Book Review – Flesh by Hugh Halter

Open up any systematic theology and you will find a chapter on the incarnation. This chapter will usually revolve around metaphysical issues including anthropology, the Trinity, and discussion over the contradiction between categories of humanity and divinity. What you probably won’t find in that chapter is discussion about how incarnation informs our mission. Hugh Halter addresses that problem in Flesh: Bringing the Incarnation Down to Earth.

Hugh Halter is probably best known for his book The Tangible Kingdom, a primer for living in missional kingdom oriented communities; in this book he puts a bit more flesh to that concept.

Summary

FleshThis book is broken up into six sections. The first section, “Incarnation,” explores what we mean when we talk about Christ’s incarnation and what it means for us to be incarnational as a faith community. The second section, “Reputation,” is probably the most helpful section of the book. Here Halter explores the ins and outs of how one goes about being incarnational. A major part of being incarnational is earning a reputation in a community that gives you authority to speak into the deeper issues of people’s lives. You do this by avoiding shallow religiosity, planting yourself down in a community long term, working well, and practicing hospitality. Doing these things goes a very long way and actually set us up for having the type of conversations he describes in the third section, “Conversation.” As we incarnate God’s presence in the world our conversations must be filled with truth, but they must also be filled with grace. We must also learn not to point people to our church or to our religion. We must learn to point people to Jesus first. This means that the name of King Jesus must constantly been on our lips, and we must ooze out the gospel in our conversations. Eventually these conversations lead to a confrontation; the next section is aptly name “Confrontation.” It only consists of one chapter, but it’s a very important one. It’s the chapter that most people are probably waiting for (“when are we going to talk about evangelism!”). Halter makes the important point that this final step – evangelism – is supposed to be a spirit led and inspired moment. He concludes this book with a section titled, “Transformation,” where he addresses the issue of conversion without discipleship.

Pros

  1. The book is filled with great stories that help put “flesh” to the ideas he is writing about.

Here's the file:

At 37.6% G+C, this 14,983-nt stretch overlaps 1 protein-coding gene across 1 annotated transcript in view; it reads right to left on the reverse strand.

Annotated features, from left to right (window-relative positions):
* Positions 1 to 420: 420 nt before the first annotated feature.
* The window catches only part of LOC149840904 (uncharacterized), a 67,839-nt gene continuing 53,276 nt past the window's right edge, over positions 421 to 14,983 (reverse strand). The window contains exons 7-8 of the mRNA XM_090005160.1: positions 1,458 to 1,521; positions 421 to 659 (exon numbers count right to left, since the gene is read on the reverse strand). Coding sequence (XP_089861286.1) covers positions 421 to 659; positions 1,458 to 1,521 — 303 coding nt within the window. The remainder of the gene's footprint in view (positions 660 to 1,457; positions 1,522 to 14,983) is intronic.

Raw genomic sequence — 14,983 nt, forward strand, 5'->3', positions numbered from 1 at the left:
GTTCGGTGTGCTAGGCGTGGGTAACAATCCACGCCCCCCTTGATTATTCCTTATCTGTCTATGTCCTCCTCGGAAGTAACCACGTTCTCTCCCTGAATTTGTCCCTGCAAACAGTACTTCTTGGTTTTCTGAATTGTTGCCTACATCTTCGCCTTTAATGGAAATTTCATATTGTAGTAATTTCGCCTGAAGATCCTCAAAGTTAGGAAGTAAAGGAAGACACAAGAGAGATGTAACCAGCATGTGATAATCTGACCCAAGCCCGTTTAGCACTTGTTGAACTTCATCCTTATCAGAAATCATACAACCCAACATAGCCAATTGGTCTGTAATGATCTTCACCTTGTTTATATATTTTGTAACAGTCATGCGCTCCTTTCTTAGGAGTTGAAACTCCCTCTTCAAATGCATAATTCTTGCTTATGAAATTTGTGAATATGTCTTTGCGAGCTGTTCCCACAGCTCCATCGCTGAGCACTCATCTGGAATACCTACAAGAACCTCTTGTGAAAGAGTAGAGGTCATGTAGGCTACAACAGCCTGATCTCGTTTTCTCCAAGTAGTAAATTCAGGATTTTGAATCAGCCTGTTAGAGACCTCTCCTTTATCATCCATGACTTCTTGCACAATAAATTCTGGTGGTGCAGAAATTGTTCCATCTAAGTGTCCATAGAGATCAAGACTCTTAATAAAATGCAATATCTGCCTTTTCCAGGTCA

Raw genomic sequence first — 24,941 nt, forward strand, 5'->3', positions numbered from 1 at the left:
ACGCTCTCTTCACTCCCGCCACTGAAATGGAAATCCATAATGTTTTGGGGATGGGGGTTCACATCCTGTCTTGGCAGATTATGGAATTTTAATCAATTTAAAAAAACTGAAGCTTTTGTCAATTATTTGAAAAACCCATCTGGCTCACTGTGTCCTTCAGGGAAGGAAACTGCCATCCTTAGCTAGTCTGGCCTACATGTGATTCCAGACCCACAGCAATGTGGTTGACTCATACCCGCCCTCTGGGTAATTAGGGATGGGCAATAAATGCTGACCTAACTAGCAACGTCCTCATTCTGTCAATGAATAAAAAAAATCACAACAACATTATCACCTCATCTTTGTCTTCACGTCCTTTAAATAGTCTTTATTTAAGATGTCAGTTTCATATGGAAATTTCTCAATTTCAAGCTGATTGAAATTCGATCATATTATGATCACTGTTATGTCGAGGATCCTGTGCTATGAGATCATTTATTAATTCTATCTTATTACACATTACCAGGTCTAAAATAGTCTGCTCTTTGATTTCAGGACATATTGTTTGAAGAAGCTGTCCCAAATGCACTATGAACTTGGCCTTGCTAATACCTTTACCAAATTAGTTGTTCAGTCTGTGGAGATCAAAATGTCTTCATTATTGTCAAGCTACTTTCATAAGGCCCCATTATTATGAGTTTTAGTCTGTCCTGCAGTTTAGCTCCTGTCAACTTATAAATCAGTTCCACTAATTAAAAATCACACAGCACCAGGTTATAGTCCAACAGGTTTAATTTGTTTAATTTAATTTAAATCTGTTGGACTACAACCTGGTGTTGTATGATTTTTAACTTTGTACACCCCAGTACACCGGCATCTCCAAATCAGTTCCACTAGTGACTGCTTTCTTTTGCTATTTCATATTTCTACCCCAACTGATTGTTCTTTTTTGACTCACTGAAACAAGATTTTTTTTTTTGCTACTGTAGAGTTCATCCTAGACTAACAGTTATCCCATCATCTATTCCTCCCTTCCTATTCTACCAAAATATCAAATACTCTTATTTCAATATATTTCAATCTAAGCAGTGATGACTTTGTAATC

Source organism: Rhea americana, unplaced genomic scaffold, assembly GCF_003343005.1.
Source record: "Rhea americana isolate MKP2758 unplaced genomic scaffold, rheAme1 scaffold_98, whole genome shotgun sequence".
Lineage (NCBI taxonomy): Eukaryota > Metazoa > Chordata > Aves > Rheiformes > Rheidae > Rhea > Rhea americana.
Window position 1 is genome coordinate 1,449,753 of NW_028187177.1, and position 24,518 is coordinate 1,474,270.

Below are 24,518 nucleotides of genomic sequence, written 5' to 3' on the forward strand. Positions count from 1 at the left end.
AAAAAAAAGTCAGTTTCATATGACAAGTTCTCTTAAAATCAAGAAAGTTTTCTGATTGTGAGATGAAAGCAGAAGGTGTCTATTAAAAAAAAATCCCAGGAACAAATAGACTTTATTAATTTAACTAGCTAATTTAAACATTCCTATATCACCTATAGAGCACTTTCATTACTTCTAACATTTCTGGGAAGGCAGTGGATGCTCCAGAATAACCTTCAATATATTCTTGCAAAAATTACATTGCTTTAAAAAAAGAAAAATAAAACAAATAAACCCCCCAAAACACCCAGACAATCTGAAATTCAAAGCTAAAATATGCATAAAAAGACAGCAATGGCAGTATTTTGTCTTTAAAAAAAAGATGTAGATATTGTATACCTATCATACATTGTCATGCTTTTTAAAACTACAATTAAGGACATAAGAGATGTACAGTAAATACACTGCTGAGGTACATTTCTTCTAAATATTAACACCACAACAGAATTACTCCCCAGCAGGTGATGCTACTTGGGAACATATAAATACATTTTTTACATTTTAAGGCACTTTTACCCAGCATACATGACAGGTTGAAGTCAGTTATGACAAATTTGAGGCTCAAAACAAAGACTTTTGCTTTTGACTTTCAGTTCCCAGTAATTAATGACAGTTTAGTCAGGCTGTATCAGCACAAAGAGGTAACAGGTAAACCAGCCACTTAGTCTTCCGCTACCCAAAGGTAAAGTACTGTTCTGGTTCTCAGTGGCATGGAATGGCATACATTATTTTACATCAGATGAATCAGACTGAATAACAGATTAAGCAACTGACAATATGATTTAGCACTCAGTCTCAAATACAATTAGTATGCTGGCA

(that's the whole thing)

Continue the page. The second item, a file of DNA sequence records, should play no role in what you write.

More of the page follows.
2. He clearly communicates the notion that incarnational ministry is not easy and that it takes a lot of time and work.
  3. He does not “church bash” – at times these sorts of books tend towards a “the church has it all wrong” attitude; that attitude is absent in this book.

Cons

  1. Halter briefly addresses this, but many have written about how “incarnational ministry” is actually a category mistake. They argue that “incarnation” is unique to Christ’s role, thus we cannot be “incarnational.” This might not be the book to address those types of issues, but I think Halter could have spoken a bit more to it.
  2. The chapter on confrontation tends to overlook some important parts of scripture – Halter says that “Jesus never tried to confront someone. They always tended to confront themselves.” Halter holds this up as a model for Christians when they interact with friends and family who are making poor choices. I am pretty sure that Jesus did confront people, however he knew how to confront them well. We cannot simply let people “confront themselves” because there are certainly times, especially within the church, that we need to confront one another.

Wrapping Up

Hugh Halter has written an excellent book describing what it looks like to live incarnationally. There is much wisdom here, especially for those who want to jump quickly into “sealing the deal.” We need to learn to slow down, do life with people, and earn a position to speak the gospel into people’s lives. That slowing down and doing life is the “incarnational part.” I think Hugh is right, we need to learn to be more like Jesus who spent 30 years “moving into the neighborhood” before he began preaching about the Kingdom.

May we learn to “move into the neighborhood,” learn the community’s rhythms, learn what is “good news” for our friends and neighbors, before we begin preaching a gospel that makes no sense to them…

(Note: I received a advanced copy of this book courtesy of NetGalley and David C. Cook in exchange for an impartial review)

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